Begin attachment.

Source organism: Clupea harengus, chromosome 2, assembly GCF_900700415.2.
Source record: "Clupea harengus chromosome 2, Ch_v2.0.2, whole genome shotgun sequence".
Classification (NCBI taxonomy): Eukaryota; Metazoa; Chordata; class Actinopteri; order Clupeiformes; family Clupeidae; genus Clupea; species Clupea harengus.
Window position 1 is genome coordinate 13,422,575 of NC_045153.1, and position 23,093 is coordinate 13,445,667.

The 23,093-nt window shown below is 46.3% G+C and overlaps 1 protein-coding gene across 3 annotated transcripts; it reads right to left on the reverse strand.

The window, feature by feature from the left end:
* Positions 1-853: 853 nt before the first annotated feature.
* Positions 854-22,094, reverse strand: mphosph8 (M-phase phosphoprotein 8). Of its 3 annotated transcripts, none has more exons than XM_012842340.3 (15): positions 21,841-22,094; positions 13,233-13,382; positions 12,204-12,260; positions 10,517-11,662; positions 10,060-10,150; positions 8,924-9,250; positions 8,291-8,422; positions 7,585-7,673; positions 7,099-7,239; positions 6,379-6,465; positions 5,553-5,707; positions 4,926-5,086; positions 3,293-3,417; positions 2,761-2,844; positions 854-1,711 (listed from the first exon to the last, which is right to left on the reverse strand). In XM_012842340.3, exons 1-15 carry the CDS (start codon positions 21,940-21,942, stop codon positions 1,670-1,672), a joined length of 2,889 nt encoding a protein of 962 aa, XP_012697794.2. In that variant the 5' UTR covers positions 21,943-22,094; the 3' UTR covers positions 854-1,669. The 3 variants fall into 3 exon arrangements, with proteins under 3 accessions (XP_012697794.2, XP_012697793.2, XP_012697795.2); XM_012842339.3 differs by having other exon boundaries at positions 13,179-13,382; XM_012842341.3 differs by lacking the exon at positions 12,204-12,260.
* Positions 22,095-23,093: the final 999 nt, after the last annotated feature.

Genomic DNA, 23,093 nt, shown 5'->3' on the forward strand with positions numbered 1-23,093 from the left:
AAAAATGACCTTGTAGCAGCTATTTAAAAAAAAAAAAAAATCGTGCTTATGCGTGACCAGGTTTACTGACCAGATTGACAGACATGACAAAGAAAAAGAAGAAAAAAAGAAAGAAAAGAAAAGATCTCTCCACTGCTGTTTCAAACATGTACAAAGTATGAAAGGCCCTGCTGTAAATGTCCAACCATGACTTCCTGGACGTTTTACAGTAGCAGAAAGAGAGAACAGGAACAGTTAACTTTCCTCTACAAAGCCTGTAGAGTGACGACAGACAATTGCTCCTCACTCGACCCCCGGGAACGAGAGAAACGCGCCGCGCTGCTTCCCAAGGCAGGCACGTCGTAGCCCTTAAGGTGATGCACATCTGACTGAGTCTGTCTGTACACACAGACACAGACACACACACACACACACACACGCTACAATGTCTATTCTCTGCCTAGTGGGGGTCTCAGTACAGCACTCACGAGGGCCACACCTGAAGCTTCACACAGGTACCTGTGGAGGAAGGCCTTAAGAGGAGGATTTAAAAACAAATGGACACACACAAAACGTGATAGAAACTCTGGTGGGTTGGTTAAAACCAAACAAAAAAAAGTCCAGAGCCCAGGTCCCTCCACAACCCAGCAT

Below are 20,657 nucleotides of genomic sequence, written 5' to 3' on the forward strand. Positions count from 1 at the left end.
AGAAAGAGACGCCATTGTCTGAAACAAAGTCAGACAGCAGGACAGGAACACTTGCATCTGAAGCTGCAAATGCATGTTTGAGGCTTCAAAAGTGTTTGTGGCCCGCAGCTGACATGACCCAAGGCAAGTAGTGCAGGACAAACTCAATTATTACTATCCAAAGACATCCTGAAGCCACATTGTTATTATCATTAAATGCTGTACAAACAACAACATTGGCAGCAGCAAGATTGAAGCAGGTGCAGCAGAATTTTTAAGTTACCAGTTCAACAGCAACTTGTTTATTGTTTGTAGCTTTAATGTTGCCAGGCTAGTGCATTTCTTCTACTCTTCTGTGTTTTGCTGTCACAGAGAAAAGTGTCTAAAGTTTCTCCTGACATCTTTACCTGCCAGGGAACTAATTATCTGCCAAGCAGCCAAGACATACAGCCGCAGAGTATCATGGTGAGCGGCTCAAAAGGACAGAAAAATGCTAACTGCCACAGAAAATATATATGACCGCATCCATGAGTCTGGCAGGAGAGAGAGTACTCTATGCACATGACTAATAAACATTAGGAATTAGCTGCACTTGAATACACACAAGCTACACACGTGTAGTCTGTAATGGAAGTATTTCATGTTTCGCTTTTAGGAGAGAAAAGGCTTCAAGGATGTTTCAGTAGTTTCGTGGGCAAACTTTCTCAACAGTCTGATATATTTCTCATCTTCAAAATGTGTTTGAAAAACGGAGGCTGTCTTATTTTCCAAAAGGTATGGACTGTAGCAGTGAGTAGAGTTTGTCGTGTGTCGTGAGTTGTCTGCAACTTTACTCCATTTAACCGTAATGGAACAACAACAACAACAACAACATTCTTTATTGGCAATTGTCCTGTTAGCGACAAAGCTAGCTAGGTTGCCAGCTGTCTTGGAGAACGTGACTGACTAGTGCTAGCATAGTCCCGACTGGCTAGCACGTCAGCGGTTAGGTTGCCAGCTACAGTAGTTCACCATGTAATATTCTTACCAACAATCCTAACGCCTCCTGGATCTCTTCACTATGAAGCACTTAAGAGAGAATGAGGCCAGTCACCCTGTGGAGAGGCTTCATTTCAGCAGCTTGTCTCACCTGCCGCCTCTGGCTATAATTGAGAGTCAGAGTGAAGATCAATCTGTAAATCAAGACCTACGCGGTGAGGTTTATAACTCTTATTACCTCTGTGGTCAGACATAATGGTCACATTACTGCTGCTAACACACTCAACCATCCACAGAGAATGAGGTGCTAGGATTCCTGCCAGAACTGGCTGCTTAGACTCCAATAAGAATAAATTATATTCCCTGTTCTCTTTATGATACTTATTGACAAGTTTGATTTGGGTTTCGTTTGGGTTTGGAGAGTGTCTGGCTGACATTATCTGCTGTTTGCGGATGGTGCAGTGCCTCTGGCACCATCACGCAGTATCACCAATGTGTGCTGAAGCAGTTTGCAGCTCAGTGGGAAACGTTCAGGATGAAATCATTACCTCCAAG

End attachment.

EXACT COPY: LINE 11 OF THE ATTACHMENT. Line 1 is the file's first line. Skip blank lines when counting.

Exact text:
AAAAATGACCTTGTAGCAGCTATTTAAAAAAAAAAAAAAATCGTGCTTATGCGTGACCAGGTTTACTGACCAGATTGACAGACATGACAAAGAAAAAGAAGAAAAAAAGAAAGAAAAGAAAAGATCTCTCCACTGCTGTTTCAAACATGTACAAAGTATGAAAGGCCCTGCTGTAAATGTCCAACCATGACTTCCTGGACGTTTTACAGTAGCAGAAAGAGAGAACAGGAACAGTTAACTTTCCTCTACAAAGCCTGTAGAGTGACGACAGACAATTGCTCCTCACTCGACCCCCGGGAACGAGAGAAACGCGCCGCGCTGCTTCCCAAGGCAGGCACGTCGTAGCCCTTAAGGTGATGCACATCTGACTGAGTCTGTCTGTACACACAGACACAGACACACACACACACACACACACGCTACAATGTCTATTCTCTGCCTAGTGGGGGTCTCAGTACAGCACTCACGAGGGCCACACCTGAAGCTTCACACAGGTACCTGTGGAGGAAGGCCTTAAGAGGAGGATTTAAAAACAAATGGACACACACAAAACGTGATAGAAACTCTGGTGGGTTGGTTAAAACCAAACAAAAAAAAGTCCAGAGCCCAGGTCCCTCCACAACCCAGCAT